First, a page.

In what was probably one of the most unforgettable moments from the Real Housewives of Atlanta (RHOA) reunion series, former series regular NeNe Leakes uttered the classic one-liner “I said what I said” during a heated exchange with fellow RHOA alum, Kandi Burruss. With the use of only five fiery words, Leakes made clear the very essence of the phrase: that she understood the message she communicated, would not apologize for her words and there would be no further discussion about them.
But let’s forget about RHOA reunion squabbles for a moment because multimedia visual artist Jewel Ham has parlayed that same phrase into the catchy title of her latest solo exhibition in Chicago. Located at 6760 Stony Island Avenue, Ham’s exhibition, titled “i said what i said,” opened at Theaster Gates’ Stony Island Arts bank. Originally on view from March 10 through April 10, the show was extended due to popular demand through April 17.
The exhibition, organized by Anthony Gallery in collaboration with the Rebuild Foundation, is part of a yearlong partnership to amplify the work of emerging and established contemporary artists like Ham. The show “invited viewers on an emotional journey that contextualizes the need for an unapologetic expression to be part of our reparational demands.” It featured fourteen of Ham’s best-known pieces depicting images of female subjects.
Ham, who developed an interest in painting early in life, honed her craft at Howard University where she graduated Summa Cum Laude in 2020 with a BA degree in fine arts. She went on to appear in national and international exhibitions, such as in Senegal and Sweden, was featured in Essence Magazine as one of “7 Contemporary Black Women Painters to Watch” and interned with the Metropolitan Museum of Art and Spotify.
South Side Weekly sat down with the talented North Carolina-born artist a few days ahead of her show to discuss her background, process, and the road ahead. This interview has been edited for length and clarity.
How long have you been painting?
I’ve been painting seriously since about middle school or high school, but I could always draw. I was always someone who drew a lot during class; you know, one of those. Then I started getting more serious about my art. I wanted to paint so I tried acrylic painting. I went to the art store in middle school and my mom was like, “you can get five colors.” So, I learned a lot about color theory just from not having that many.
When did you become serious about really wanting to be a painter?
[It was] when I got to high school and finally decided that I wanted to go to Howard that I decided to pursue this seriously. No one was really doing art, especially not in North Carolina and I wanted to be the best. So, I was like, ‘let me do the oil paints.’ I needed to teach myself so I spent my entire senior year of high school just practicing and honing my craft.
When did you first realize that you wanted to be a visual artist? Did something or someone influence you in that way?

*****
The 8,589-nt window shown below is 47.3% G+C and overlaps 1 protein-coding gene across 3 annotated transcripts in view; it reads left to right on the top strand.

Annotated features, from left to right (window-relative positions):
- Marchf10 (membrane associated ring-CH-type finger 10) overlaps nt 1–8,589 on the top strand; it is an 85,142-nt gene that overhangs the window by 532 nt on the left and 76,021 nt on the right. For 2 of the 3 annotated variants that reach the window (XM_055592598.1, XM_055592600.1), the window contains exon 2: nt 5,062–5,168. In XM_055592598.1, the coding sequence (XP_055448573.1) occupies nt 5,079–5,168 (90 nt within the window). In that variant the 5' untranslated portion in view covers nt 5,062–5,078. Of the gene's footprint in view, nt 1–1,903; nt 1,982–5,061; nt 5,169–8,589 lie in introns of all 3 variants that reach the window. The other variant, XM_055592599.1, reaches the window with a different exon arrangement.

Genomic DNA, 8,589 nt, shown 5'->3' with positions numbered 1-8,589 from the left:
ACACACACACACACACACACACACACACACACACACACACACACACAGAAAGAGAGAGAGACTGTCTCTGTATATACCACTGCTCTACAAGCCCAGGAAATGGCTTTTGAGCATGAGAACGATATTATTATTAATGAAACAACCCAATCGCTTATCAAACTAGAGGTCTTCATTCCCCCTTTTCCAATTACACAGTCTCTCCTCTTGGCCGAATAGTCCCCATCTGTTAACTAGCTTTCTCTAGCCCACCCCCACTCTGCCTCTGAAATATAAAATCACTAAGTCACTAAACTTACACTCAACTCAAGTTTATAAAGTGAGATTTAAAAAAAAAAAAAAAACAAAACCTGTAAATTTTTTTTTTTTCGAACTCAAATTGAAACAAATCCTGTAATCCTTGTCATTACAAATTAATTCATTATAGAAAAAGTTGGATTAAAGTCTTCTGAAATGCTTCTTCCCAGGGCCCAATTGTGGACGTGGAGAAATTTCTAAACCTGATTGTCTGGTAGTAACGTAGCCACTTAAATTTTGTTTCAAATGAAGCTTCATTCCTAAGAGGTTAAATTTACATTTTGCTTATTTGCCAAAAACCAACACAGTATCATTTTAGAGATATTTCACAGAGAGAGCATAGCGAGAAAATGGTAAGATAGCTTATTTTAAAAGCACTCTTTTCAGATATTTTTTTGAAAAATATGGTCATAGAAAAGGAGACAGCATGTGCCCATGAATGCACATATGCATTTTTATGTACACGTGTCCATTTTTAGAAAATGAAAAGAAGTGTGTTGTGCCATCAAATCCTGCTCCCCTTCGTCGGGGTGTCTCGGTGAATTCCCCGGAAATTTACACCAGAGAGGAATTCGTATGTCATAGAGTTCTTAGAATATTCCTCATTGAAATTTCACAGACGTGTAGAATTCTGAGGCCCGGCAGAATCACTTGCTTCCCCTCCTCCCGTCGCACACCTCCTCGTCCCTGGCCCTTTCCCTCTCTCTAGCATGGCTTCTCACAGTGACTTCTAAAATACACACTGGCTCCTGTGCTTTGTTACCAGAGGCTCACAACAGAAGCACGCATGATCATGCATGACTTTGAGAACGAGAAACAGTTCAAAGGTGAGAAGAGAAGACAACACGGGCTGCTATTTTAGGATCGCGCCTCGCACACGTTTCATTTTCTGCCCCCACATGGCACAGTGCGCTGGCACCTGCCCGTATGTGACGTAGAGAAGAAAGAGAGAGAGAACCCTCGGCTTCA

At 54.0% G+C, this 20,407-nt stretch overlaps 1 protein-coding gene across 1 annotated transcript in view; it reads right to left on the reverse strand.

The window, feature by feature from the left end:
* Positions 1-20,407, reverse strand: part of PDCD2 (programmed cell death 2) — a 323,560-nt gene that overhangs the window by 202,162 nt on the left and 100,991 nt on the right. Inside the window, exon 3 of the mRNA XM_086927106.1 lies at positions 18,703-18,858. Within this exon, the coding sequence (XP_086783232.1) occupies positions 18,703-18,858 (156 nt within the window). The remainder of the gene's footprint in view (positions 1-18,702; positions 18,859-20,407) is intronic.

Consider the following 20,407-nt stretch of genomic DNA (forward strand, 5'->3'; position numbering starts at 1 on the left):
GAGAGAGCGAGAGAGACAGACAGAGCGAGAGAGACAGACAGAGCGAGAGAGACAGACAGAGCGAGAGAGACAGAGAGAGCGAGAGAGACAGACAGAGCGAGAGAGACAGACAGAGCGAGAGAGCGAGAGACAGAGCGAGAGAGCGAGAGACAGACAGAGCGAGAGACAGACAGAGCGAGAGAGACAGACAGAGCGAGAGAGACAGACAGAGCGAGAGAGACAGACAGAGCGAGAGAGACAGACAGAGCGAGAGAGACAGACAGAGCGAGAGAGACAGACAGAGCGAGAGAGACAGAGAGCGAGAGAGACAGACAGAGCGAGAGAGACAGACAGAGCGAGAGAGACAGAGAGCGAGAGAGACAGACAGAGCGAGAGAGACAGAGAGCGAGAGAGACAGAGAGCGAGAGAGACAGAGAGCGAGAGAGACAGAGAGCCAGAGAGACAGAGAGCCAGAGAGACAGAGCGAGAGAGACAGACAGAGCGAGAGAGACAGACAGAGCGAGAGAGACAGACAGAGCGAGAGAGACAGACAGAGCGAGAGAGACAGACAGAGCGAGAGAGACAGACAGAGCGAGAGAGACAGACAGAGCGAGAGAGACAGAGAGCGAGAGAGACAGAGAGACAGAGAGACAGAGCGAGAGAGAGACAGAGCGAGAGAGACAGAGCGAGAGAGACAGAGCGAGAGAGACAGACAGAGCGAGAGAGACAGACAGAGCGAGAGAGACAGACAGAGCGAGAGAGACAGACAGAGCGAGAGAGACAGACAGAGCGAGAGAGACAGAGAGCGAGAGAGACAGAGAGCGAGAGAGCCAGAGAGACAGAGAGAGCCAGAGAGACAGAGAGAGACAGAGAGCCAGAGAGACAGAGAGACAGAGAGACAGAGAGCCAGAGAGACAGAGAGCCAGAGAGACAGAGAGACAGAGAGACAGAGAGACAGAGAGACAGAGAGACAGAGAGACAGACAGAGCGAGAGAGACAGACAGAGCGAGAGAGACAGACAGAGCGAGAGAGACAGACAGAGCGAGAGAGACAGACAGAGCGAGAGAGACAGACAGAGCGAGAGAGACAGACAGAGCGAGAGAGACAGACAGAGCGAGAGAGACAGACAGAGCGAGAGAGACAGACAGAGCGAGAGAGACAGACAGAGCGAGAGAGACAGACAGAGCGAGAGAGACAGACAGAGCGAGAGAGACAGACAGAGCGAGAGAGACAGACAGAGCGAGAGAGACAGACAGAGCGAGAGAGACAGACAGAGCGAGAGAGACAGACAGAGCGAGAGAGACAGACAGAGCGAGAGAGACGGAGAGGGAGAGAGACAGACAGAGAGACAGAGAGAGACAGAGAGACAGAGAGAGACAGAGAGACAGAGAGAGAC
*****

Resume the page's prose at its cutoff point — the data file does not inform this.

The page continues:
When I was in high school, I was not the best behaved. My attitude was like, ‘I’m not going to school. I’m just going to do art.’ I didn’t know until I took one of those college placement tests at school and I got Howard University as a match. I didn’t really know anything about Howard. I knew about HBCUs because my parents are HBCU graduates. So, when I saw that Howard was an HBCU in a major city, I thought, ‘let’s go,’ and I kind of just had to make it happen.
In your artist statement, your art is described as presenting chaotic imagery against commonplace backdrops that imagine how it looks to reclaim our time, space, and history. Can you talk a little bit about that?
Absolutely. For me, I use a lot of red. That is the base color whether it turns into pinks, purples, or oranges. Red is the core [of my art], and that’s because the level of creativity that we possess as Black folks is a bloodline that we all share. We’re able to share it because to be Black is to be frustrated even though not all of us are loud with the frustration. It’s not something like, “I’m pissed all the time!” That’s not always the vibe, but so much of that frustration is the reason we’re able to do things so differently—because there’s a need to move differently. I think that’s something in all of us and it’s the reason we’ve been able to influence culture so much. We are culture. There would be none without us. Whether it’s food, music, or fashion, it’s all of us. So while that’s the case and we know it, they should know it by now, too. I feel like putting that in the forefront is incredibly important. I really want people to experience the work and the chaos that kind of comes with being Black and being a Black woman.
When you look at some of your earlier paintings, do you think that they’ve changed at all?
Yes and no. When you do a craft that other people see, it is always going to change because as people we change all the time. It’s like tweeting and deleting. So much of what I was doing before is still informing what I do today. I was going through a lot emotionally and so I was always putting that into the work. I thought that was the way work was supposed to be created. It’s “experiential,” but before I could even say that word or know the vocabulary behind what I was doing, that’s what I was interested in. I was putting my heart and soul into the work, even physically. Telling a story, in some capacity, was always important to me. In my state of North Carolina, they had a Martin Luther King art award. You had to create work inspired by him and I remember when I first won it. I think I was in sixth grade. I drew a picture of him, Obama, and me. We were made completely of words. I drew all the words throughout the skin, and I shaded the skin on top of the words. Looking at different ways to tell a story visually is something that has always been with me, but I’m still learning and I’m still figuring out ways to go about it. I’m still interested in new things all the time. So, visually it’s changed, but the roots are always going to be there.